The same transparency we have at the core of the bitcoin network (where we see all the bitcoins on the blockchain), Ripple brings to the surrounding exchange ecosystem (where we can see all the IOUs on the ripple ledger). So it is now public knowledge on the ripple ledger that Bitstamp has issued $259,210 in USD IOUs and 2,321 BTC IOUs (bitstamp's current gateway capitalization). But can you say how much USD and BTC is owed by mtgox? Or any other bitcoin exchange?

What you say is true about bitcoin exchanges, which is why I don't use them. I use localBitcoins and keep my bitcoins in my own wallet.
Obviously I still have things to learn about ripple. I didn't know the ledger is transparent, thanks for that info
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September 27, 2013, 04:01:26 AM
 #15

ripple is only spreaded and accepted in this community, most people will buy bitcoin but not ripple outside.

even if the threat exist, not now but in the future.

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September 27, 2013, 04:08:08 AM
 #16

A better question would be "Is Ripple stagnating?"

If it is going to go mainstream then it should be gaining market share for bread-and-butter activities like facilitating BTC/Fiat exchanging, especially with MtGox on its knees. Yet, BTC volume on Ripple seems to be declining rather than growing. Less than 75 BTC traded in the last month!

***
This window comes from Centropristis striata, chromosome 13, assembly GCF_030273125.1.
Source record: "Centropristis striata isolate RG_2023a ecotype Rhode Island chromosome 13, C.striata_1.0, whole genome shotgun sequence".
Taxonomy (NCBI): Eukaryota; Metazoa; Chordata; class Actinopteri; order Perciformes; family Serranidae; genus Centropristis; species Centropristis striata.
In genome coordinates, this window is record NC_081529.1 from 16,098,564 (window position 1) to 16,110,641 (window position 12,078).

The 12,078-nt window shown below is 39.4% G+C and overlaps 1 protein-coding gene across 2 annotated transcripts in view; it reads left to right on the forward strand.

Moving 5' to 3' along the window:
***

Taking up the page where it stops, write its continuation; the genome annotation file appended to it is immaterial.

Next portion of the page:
http://bitcoincharts.com/markets/currency/USD.html

Ripple has just gone open source. Perhaps that will help it.

pinnpe
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September 27, 2013, 11:45:56 AM
 #17

Nothing is a threat to Bitcoin except the Bitcoin community.

Ripple Pro's
- Ripple made a great move with Bitcoin bridge
- The gateways are a way to get money in the ecosystem, but they can do whatever they want
- Trading in all currencies is nice

Ripple cons
- The IOU thing is idiotic. Unless you want to create a massive debt apparatus
- You can backup your wallet to a file, but nowhere can you import it
- It's only accesible on one website DDOS, Bitcoin is on a desktop/Websites/Mobile
- Your not really in control, with Bitcoins you are
- Ripple gives an deceptive impression
https://ripple.com/blog/bitcoin-bridge-lets-ripple-users-make-payments-to-bitcoin-accounts/

Thanks to the Bitcoin Bridge, all Bitcoin merchants now accept payments from Ripple users.
Is that really true? Shocked
bitcoinBull
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September 27, 2013, 12:57:34 PM
 #18

- The IOU thing is idiotic. Unless you want to create a massive debt apparatus